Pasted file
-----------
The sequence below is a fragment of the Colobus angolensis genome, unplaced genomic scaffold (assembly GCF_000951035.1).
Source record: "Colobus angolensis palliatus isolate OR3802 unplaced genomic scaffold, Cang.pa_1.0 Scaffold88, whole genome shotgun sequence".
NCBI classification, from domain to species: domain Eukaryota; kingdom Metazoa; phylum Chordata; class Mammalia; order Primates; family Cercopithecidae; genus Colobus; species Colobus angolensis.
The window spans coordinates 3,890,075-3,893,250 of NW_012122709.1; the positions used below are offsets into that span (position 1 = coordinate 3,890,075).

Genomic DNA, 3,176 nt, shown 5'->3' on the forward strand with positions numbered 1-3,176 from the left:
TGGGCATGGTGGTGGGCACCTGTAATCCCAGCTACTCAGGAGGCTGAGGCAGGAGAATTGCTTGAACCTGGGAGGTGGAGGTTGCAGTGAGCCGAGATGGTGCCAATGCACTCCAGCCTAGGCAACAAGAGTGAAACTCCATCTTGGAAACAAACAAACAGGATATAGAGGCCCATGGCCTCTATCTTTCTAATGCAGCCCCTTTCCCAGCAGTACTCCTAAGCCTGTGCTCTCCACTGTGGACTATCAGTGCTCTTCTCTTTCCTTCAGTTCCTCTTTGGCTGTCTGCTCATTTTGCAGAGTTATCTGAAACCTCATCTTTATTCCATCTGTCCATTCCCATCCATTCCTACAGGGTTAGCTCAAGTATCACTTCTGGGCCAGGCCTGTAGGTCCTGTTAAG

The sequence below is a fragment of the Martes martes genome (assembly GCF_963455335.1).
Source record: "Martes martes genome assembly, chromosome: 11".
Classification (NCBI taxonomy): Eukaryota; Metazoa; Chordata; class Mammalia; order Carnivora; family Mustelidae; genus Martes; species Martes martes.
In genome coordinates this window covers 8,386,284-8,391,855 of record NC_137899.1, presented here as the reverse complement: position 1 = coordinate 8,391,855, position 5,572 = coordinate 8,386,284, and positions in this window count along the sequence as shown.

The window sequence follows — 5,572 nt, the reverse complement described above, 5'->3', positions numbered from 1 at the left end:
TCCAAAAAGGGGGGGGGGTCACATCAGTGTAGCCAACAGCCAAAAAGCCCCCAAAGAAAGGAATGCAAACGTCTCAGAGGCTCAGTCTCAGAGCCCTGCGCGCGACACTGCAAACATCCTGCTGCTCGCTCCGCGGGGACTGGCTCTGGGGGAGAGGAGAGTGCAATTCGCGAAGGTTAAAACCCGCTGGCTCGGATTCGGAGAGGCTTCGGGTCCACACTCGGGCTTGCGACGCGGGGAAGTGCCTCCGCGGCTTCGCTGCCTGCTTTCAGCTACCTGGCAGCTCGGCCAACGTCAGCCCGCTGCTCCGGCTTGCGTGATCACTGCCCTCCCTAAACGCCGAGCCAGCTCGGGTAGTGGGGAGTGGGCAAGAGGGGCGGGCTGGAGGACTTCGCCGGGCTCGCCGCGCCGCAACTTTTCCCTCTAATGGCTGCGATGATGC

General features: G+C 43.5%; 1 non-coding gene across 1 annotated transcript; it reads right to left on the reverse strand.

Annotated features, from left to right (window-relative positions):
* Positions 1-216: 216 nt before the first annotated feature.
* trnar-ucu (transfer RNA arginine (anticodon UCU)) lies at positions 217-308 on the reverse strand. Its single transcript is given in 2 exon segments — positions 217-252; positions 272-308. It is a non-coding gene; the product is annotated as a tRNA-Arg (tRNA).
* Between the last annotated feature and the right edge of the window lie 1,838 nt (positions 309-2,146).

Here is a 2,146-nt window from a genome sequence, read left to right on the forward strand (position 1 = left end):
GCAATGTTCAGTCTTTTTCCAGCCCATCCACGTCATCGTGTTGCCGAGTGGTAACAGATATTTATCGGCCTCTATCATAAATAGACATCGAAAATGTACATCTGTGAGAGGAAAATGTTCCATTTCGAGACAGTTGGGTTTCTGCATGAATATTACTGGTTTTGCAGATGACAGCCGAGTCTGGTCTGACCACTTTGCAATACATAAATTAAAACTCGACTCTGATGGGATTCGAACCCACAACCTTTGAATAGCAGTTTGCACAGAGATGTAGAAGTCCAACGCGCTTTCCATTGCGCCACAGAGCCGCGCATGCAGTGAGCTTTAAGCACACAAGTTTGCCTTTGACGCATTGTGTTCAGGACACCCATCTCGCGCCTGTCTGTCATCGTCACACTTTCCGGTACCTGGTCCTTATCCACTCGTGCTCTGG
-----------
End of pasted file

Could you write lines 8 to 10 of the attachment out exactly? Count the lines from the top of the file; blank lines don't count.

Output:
Source record: "Martes martes genome assembly, chromosome: 11".
Classification (NCBI taxonomy): Eukaryota; Metazoa; Chordata; class Mammalia; order Carnivora; family Mustelidae; genus Martes; species Martes martes.
In genome coordinates this window covers 8,386,284-8,391,855 of record NC_137899.1, presented here as the reverse complement: position 1 = coordinate 8,391,855, position 5,572 = coordinate 8,386,284, and positions in this window count along the sequence as shown.